admincccckc 2011 Nicaragua Mission Trip

as i was saying….

tuesday afternoon, Mesa sur, about an hour (that probably means 7 miles or so)* from matagalapa (you can find Matagalpa on the map. You will not find mesa sur).

early breakfast at 7am at the CEPAD offices in matagalpa.  everyone seems to love pre-toasted bread.  you buy it in the store pretoasted (you can probably find it at the price chopper — which is right across the street from the aldi — on 18th near i-35).  i think it’s particularly good when you break it into tiny pieces, mix it up with your egg over easy and the queso fresco (but people look at you funny when you do that).

after breakfast, bruce, bill, carty, jamie, jeff and harold all headed to the village of siares where they began the process of prepping a plot for a water filtration plant to be built.  historically, american and european industrialists have come into nicaragua and contributed to the deforestation of the country.  today (head bowed in sadness) we did too.  but we apparently cut down two trees the nicaraguan way…dig a big hole around it and then everybody pulls….really hard. the village leaders were so glad to see our team that after they were done with the trees (boy are tap roots killer) they were paraded through a nearby school house, entering a variety of classes to wild applause. (bill:  “they all clapped.  what the hell did we do?  all we did was walk into the room.”) jamie loved it so much that wednesday, she’s back on work team duty instead of clinic.  in the end, needless to say, they were all a bit dirtier than the clinic team.

we arrived at the clinic and it took mere minutes for a line to form.  dashing-debonaire-darling-doctor doug (he’s really big when it comes to adding a new adjective to his name every day) (and by the way, this guy’s great.  he’s calm and caring with patients, has worked like crazy with everyone else to get the supplies ready for the clinic and home health kits and he carries a soft-sided water bag instead of a bottle.  he hangs it from his belt which gives him an even more [and unfortunate] medical look.)…i think this is the first time i’ve written so much in paretheses that i don’t remember what i wanted to say on the back side of them.

it was a long day in the clinic that didn’t seem as long as it actually was — it went quickly. sandy and vanna (bart) gave almost 100 families their home health kits during presentations that sandy does entirely in spanish.  (by the way, galletas is the word for cookies.)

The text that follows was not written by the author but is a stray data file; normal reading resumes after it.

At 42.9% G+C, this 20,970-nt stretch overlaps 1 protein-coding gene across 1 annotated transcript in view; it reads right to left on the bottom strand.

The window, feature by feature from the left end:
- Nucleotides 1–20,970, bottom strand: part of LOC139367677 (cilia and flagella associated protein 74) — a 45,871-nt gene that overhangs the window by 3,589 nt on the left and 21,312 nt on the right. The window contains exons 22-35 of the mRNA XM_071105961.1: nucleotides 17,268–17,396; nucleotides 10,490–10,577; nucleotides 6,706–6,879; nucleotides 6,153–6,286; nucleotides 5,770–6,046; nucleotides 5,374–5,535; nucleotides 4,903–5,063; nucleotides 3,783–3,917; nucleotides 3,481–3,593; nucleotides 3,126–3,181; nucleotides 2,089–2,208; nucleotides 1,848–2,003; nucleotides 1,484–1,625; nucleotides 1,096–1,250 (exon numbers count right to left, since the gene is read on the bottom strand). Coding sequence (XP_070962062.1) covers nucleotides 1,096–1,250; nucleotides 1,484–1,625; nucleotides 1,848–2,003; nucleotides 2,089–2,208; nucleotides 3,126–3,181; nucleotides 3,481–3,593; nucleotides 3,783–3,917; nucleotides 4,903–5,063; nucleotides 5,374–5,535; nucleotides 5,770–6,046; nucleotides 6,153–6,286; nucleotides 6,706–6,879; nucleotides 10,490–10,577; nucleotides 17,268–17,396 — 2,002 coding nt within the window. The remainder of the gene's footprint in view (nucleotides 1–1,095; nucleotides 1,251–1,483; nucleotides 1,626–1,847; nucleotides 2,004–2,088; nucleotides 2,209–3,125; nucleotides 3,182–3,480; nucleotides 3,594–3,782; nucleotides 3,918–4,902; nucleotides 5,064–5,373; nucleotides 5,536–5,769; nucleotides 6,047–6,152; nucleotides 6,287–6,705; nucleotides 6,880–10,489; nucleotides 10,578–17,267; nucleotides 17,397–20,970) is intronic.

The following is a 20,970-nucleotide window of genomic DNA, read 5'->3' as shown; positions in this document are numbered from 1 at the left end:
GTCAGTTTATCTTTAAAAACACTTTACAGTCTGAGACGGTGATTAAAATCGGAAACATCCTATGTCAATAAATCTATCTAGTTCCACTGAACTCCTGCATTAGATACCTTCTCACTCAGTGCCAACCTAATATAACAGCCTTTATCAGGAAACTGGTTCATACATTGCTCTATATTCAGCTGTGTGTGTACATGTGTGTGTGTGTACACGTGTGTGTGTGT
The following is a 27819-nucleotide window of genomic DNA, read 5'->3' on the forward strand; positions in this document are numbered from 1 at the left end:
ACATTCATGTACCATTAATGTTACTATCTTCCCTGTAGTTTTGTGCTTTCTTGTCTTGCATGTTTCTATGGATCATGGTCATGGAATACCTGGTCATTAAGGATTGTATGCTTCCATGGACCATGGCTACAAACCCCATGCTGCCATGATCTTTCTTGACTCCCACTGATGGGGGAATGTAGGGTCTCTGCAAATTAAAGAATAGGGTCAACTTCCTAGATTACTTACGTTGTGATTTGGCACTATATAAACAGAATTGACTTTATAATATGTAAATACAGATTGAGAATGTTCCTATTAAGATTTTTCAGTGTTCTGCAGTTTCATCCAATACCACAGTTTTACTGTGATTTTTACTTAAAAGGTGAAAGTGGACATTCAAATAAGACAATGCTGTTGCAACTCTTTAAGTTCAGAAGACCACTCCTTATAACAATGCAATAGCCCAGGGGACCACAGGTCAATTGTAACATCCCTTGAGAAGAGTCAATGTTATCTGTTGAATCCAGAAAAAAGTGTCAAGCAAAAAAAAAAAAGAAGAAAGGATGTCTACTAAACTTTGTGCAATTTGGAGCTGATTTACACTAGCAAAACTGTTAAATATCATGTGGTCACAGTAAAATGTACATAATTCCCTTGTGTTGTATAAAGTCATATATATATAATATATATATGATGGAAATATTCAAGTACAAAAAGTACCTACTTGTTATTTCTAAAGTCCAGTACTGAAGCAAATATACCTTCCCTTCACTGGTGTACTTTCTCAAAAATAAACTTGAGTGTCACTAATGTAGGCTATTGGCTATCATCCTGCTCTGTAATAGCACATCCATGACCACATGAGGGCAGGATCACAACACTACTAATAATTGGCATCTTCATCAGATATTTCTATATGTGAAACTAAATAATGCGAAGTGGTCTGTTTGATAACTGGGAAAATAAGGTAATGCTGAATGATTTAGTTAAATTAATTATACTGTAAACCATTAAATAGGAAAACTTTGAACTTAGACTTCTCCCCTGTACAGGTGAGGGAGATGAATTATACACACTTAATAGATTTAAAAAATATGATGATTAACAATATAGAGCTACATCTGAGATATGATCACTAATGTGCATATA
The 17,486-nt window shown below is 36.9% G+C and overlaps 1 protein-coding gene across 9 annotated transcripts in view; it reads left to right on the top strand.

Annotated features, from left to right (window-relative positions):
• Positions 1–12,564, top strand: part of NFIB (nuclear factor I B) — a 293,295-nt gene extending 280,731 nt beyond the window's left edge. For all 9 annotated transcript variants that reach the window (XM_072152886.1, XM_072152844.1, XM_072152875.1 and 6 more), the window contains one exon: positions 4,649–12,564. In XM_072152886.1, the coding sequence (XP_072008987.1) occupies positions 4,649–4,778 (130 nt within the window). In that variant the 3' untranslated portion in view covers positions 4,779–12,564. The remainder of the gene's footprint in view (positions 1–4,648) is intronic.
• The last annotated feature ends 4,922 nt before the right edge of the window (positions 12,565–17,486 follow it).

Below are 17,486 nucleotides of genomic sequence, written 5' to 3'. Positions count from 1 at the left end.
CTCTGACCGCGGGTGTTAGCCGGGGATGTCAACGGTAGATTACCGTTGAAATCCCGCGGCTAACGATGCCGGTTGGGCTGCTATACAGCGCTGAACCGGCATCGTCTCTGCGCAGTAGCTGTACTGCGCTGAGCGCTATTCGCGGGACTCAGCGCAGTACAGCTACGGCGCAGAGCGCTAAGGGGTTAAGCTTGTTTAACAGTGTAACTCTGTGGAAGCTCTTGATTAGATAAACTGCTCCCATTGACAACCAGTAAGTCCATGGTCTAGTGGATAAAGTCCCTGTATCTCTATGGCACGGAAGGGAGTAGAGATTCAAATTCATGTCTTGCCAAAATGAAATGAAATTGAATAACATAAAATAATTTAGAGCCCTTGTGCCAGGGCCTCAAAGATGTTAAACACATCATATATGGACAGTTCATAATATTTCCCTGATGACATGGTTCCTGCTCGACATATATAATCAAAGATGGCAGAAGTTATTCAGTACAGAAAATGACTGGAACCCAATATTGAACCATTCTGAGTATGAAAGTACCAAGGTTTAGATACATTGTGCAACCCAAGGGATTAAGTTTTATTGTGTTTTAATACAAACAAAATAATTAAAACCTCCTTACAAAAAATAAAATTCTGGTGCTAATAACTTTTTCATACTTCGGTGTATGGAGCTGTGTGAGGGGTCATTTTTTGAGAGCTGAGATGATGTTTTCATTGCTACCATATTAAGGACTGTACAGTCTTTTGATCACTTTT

in the clinic, doug, sue, cindy and kevin worked their medical magic on about 33 patients…not bad for what was basically a half-day clinic.  most of them get treated, at the very least, for intestinal parasites that come from drinking unclean water (insert another “how lucky are we?” comment here).

some of the highlights of clinic day one:

-the local leadership is great.  they prioritized patients and kept things flowing efficiently.

-one of the most intereting cases of the day was by far the most serious.  a woman with severe (dire) circulation problems came to clinic only after her pastor and a community leader begged her to.  her reasons for not wanting to come…she had been told (and apparently believed — at least a little) that her medical difficulties were the result of a curse.  d.d.d.d.doug’s words reassured her that she had not been cursed, but indeed was blessed.  we will see her each day this week and see what else can be done.  prayer never hurt anyone either.  please include her in yours.

-and then there was the corn grinding.  no it’s not a rash, it’s what goes on in the room adjacent to the waiting/pharmacy/in-take room.  they grind toasted and boiled corn into meal to make tortillas.  holy cow does ground, toasted corn smell good.  the screeching of the corn grinder is not exactly what you’d expect to hear in a hospital…unless, i suppose, you happen to be in rural nicarawa. in the end, keep grinding corn because we’re lucky to have the rest of the building for our work.  it offers plenty of space and privacy for the work that needs to be done.

on the way home, we only had to get out and push the bus once.

dinner.  group time. more home health kit preparation. blog. sleep.

good night and god bless.

* check * on the monday blog.